What Is a Non-Compete Agreement?
A non-compete agreement is a contract where an employee promises not to enter into competition of any kind with an employer after the employment period is over. These agreements also prohibit the employee from revealing proprietary information or secrets to any other parties during or after employment.
Most contracts specify a certain length of time during which the employee is barred from working with a competitor after he or she ends employment with the employer.
Employers may require employees to sign non-compete agreements to keep their place in the market. Those required to sign these agreements may include employees, contractors, and consultants.
Understanding Non-Compete Agreements
Non-compete agreements are signed when the relationship between employer and employee begins. They give the employer control over certain actions of the former employee even after that relationship ends.
These agreements have specific clauses stating the employee will not work for a competitor after his or her employment is over, regardless of whether the employee is terminated or resigns. Employees are also prevented from working for a competitor even if the new job wouldn't involve the disclosure of trade secrets.
Some of the terms of the contract may include the length of time the employee is bound to the non-compete agreement, the geographic location, and/or market. These agreements may also be called a "covenant not to compete" or a "restrictive covenant."
Non-competes should be designed to keep the best interests of the employer and the employee in mind.
Non-competes ensure the employee will not use information learned during employment to start a business and compete with the employer once employment is over. It also ensures the employer keeps its place in the market.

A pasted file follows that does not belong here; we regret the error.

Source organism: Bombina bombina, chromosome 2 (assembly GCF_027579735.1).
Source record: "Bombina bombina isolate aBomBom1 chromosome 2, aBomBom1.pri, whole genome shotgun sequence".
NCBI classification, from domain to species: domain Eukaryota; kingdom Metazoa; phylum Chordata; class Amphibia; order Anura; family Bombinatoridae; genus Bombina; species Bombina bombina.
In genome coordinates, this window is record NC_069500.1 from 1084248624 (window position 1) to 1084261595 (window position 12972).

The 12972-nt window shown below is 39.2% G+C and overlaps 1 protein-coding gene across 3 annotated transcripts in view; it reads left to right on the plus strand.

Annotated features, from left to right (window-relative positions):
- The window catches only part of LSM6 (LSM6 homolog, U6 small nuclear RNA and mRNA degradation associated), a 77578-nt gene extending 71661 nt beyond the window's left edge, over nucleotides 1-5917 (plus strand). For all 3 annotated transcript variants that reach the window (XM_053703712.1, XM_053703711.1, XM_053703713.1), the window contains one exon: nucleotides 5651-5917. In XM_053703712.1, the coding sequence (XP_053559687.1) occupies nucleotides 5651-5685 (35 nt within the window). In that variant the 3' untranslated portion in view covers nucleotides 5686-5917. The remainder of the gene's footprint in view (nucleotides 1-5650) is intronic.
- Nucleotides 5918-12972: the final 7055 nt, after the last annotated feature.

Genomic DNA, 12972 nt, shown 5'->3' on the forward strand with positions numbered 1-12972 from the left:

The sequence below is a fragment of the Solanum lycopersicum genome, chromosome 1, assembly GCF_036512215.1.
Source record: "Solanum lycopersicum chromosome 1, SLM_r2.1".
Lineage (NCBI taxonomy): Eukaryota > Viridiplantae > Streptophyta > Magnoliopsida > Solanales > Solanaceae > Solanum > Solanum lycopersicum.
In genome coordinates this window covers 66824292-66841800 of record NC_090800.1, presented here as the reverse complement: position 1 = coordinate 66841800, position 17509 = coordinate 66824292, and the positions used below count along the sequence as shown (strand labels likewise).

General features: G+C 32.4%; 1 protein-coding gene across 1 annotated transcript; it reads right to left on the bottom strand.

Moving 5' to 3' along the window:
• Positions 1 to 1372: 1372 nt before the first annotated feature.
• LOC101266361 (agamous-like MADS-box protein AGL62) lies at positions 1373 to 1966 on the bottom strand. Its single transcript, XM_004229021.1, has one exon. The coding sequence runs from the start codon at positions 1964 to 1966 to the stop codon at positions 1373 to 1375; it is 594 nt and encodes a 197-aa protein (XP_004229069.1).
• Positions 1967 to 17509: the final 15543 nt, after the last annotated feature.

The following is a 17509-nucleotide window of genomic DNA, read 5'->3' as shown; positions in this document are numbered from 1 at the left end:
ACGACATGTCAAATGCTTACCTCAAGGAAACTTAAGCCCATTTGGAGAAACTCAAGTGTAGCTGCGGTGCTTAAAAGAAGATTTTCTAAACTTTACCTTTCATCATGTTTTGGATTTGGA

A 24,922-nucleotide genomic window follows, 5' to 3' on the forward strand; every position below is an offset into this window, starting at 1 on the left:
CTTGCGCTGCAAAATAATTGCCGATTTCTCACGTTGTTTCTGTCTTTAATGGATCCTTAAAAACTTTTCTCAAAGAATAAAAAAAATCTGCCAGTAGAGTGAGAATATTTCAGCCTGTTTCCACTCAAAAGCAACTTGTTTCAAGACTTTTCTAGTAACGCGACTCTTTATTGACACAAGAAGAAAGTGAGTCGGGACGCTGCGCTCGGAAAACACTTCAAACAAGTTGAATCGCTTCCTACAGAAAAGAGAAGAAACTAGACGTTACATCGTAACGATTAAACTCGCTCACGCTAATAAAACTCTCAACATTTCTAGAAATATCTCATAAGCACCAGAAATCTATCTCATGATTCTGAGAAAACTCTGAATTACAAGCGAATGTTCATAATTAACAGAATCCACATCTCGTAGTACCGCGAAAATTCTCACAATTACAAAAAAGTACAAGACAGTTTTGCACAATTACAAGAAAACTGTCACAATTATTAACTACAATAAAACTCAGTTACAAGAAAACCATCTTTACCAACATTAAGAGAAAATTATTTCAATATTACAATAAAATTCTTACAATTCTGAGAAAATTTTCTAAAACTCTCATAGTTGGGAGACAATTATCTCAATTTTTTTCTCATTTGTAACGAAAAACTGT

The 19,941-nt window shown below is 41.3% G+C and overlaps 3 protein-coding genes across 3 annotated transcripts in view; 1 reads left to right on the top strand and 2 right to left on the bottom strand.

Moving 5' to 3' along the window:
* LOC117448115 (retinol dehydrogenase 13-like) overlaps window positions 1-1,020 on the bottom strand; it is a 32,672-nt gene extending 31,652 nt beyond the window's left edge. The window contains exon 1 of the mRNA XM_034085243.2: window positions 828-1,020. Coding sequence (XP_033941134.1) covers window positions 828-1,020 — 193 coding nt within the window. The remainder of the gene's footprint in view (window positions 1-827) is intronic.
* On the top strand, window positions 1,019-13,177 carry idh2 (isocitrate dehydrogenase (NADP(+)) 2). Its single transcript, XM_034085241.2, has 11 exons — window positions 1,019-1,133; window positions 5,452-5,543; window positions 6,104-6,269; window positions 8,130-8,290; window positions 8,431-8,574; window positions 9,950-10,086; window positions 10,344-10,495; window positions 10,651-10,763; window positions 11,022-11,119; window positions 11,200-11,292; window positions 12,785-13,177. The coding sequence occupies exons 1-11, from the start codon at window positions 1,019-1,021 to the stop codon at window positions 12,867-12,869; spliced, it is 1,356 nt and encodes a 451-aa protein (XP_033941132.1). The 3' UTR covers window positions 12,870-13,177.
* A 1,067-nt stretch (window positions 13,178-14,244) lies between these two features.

Industries that Use Non-Compete Agreements
Non-compete agreements are common in the media. A television station may have legitimate concerns that a popular meteorologist may siphon viewers away if she began working for a rival station in the same area. In most jurisdictions, this would be considered reasonable cause to sign a non-compete agreement.
Non-competes are also common in the information technology (IT) sector, where employees are often charged with proprietary information that may be deemed valuable to a company. Other places where these agreements are found include the financial industry, the corporate world, and manufacturing.
- A non-compete agreement is a contract where an employee promises not to compete with an employer in any way after the employment period is over.
- Under the agreement, the employee must not reveal any trade secrets learned during employment.
- These contracts outline how long the employee must refrain from working with a competitor, the geographic location, and/or the market.
Legalities of Non-Compete Agreements
In the U.S., the legal status of non-compete agreements is a matter of state jurisdiction. States vary widely in their enforcement and recognition of non-compete agreements, and many state legislatures have undertaken recent debates and updated legislation related to non-compete agreements.
Non-compete agreements cannot be enforced in North Dakota and Oklahoma. California does not recognize non-compete agreements at all, and an employer who binds an employee to one after employment is over can be sued. Hawaii banned non-competes for high-tech companies in 2015. In 2016, Utah changed legislation, limiting new non-compete agreements to only a year.
Most states adopt some sort of standard that a non-compete agreement must not be egregious in length of time or geographic scope, and shouldn't meaningfully restrict a worker's ability to find employment. However, jurisdictions differ widely in interpreting what terms of a non-compete agreement would be overly onerous.
Non-Compete vs. Non-Disclosure Agreements
Non-compete agreements are distinct from non-disclosure agreements (NDAs), which generally don't prevent an employee from working for a competitor. Instead, NDAs prevent the employee from revealing information the employer considers to be proprietary or confidential, such as client lists, underlying technology, or information about products in development.